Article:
The political history of South Africa

Presentation / Essay (Pre-University), 2000

5 Pages, Grade: 1 (A)

Free online reading

1. Statistics

1.1 Geographical

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1.2 Land Description

South Africa has a subtropical climate and, according to its location on the southern half of our planet, a cold summer and a mild winter. The temperature differences between days and nights are also very hard. The precipitation rate is about 500 up to 1.000 mm per qm, mostly caused by heavy summer storms. In the inside of the country you’ll find mostly high plains, surrounded by high mountains. The high plains consist of quilts, bush land and deserts. On the eastern shore are some forests. As a result of this variety of landscapes and the pretty dry climate there are only few animals and vegetation. South Africa consists of nine provinces:

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2. History

2.1 Early History

In the AD 100s Bantu-speaking people migrated into today’s South Africa from the north, displacing other tribes of hunter-gatherers. South Africa was “discovered” in 1488 by the protugese Vasco da Gama; in the following the Cap of good hope became an important trade-station for European ships und their route to Asia.

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Vasco da Gama

2.2 Colonization History

When Jan van Riebeeck in 1652 founded a Point of support for the ships of the East-India Company, South Africa was still inhabited by Bantu-speaking people, like the Hottentots or other bush-people. In the same year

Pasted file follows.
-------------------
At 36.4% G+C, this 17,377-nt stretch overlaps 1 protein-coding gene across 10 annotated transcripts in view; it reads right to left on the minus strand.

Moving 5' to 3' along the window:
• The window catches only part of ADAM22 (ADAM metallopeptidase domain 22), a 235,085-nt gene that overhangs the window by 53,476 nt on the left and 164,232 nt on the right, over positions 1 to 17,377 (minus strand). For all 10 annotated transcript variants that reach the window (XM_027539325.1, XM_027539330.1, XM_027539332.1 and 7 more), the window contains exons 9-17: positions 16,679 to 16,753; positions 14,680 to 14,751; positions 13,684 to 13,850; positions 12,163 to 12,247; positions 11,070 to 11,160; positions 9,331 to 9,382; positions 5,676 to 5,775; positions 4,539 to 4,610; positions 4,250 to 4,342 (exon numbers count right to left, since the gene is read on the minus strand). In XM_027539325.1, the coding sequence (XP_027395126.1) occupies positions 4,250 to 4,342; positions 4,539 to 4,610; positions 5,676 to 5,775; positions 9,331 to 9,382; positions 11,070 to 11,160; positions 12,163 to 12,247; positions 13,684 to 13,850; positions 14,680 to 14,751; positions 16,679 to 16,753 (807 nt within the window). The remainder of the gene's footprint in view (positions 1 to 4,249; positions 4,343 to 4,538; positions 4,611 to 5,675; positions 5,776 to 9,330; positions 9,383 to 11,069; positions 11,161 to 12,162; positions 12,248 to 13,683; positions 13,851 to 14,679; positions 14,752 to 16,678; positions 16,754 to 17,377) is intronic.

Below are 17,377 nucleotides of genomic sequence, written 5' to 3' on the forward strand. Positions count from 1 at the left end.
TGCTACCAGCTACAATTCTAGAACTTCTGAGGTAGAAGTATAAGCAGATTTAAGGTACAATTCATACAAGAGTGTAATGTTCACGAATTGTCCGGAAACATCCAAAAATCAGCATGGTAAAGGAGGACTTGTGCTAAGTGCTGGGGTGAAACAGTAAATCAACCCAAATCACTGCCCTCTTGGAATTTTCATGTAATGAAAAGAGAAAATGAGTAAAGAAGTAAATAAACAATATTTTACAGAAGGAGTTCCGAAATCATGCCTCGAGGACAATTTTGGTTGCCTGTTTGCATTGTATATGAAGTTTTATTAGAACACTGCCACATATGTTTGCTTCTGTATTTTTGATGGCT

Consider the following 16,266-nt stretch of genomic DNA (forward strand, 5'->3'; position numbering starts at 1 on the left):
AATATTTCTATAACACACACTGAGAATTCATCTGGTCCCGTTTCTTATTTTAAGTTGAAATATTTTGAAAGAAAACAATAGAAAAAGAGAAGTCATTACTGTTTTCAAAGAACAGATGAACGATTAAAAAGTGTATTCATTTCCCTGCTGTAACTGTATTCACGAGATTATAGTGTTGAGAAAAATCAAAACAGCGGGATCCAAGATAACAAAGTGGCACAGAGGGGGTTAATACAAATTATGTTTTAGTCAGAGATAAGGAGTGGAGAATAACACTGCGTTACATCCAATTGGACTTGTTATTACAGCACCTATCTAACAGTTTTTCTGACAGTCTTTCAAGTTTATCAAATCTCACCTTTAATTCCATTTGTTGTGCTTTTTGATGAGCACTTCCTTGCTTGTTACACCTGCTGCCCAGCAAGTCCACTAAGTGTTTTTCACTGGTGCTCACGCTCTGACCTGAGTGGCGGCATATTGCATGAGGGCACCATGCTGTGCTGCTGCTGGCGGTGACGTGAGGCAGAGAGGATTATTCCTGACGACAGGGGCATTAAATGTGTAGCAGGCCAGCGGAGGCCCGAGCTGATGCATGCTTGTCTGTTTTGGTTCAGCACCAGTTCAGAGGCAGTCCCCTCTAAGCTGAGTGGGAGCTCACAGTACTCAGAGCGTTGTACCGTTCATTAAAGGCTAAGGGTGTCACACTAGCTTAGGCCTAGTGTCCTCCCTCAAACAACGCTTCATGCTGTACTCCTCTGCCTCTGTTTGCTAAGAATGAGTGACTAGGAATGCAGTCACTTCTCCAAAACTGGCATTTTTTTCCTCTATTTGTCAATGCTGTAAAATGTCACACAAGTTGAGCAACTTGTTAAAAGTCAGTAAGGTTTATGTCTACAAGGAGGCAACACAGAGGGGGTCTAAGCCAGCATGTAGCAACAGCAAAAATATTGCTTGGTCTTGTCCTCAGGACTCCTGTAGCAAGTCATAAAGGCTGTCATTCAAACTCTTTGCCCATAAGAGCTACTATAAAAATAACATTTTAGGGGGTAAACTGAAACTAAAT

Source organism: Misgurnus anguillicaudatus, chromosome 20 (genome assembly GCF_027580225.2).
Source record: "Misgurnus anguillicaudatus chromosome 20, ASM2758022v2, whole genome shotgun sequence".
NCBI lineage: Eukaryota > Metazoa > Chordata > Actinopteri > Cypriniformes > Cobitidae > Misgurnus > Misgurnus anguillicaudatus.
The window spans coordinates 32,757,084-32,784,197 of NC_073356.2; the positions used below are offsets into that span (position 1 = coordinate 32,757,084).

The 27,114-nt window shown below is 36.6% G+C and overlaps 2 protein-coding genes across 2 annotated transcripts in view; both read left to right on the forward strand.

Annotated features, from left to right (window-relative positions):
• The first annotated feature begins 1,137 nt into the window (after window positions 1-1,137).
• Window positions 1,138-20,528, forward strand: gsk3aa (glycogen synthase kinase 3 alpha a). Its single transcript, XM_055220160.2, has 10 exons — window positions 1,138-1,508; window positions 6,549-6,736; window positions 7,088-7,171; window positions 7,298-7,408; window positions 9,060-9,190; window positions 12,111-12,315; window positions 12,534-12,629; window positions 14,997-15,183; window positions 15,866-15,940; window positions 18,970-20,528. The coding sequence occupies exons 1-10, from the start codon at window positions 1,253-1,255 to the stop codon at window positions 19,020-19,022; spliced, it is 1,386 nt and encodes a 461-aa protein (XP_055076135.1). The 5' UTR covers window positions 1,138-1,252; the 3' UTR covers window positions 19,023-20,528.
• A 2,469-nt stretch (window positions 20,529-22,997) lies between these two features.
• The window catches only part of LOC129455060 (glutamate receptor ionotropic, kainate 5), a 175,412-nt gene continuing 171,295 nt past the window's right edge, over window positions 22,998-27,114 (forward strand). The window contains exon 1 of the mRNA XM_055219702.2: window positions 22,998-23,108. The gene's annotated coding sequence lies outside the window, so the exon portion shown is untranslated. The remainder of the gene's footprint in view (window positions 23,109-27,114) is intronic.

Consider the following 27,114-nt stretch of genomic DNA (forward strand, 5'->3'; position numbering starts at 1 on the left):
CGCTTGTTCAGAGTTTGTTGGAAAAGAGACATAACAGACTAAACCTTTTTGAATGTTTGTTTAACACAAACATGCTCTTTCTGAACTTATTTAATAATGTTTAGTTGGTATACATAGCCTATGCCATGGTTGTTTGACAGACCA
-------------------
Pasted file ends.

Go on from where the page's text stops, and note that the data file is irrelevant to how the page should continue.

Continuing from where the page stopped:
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Jan van Riebeeck

Dutch settler founded a colony at Cape Town. At the end of the 18th century merely 15.000 people lived in the European colonies. But Cape Town quickly increased to a melting pod of Dutch, German and French people, who suppressed the bush-people and made them slaves. The descendants of the white settlers called themselves “Boers” and spoke a Dutch dialect, known as Afrikaans.

In 1795 they tried to establish their own independent republic, but were defeated by the British. Towards the end of the Napoleonic wars (1814) the Britain gained control of most of South Africa. As a result of this occupying, the old “population” in 1835 started a trek to the north and east into African tribal territory, where they established their new republics of the Transvaal and The Orange Free State. In 1843 Britain annexed Natal. In 1852 the Transvaal became independent, followed by the Orange Free State two years later. In 1879 the British forces defeated the Zulu.

When the first founds of Diamonds and gold in 1867 and 1876 became public, the British Empire after a great war (Boer War) from 1899 to 1902 also annexed Transvaal and Orange Free State. This led in 1910 to the “Union of South Africa,” which consisted of Transvaal, Orange free State, Natal and Cape. This year was also the beginning of Apartheid, although the word was officially introduced in 1948.

Apartheid means the division of races. The word is Afrikaans and means seclusion. The system Apartheid means the strict division of the white minority and the black majority of the population (Apartheid ended in 1994, when the first free elections took place.)

In 1912 the African Nation Congress (ANC) was founded to fight against the unjust policy of government.

During World War One South African troops seized German colonies. South Africa kept Namibia, the former Afrika” after the war.

2.3 Commonwealth History

In 1931 South Africa gained full independence as a full member of the Commonwealth of Nations. Jan Christiaan Smuts led the nation into World War Two on the allied side against national opposition; in 1945 South Africa became a Charta member of the UN, but declined to sign the universal declaration of Human rights.

Apartheid, in South Africa the term meant any non-white person, dominated domestic policy as the Nationalists gained power and imposed greater restriction on Bantus, Asians and coloured people. “Deutsch-Süd-West-

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Jan Christiaan Smuts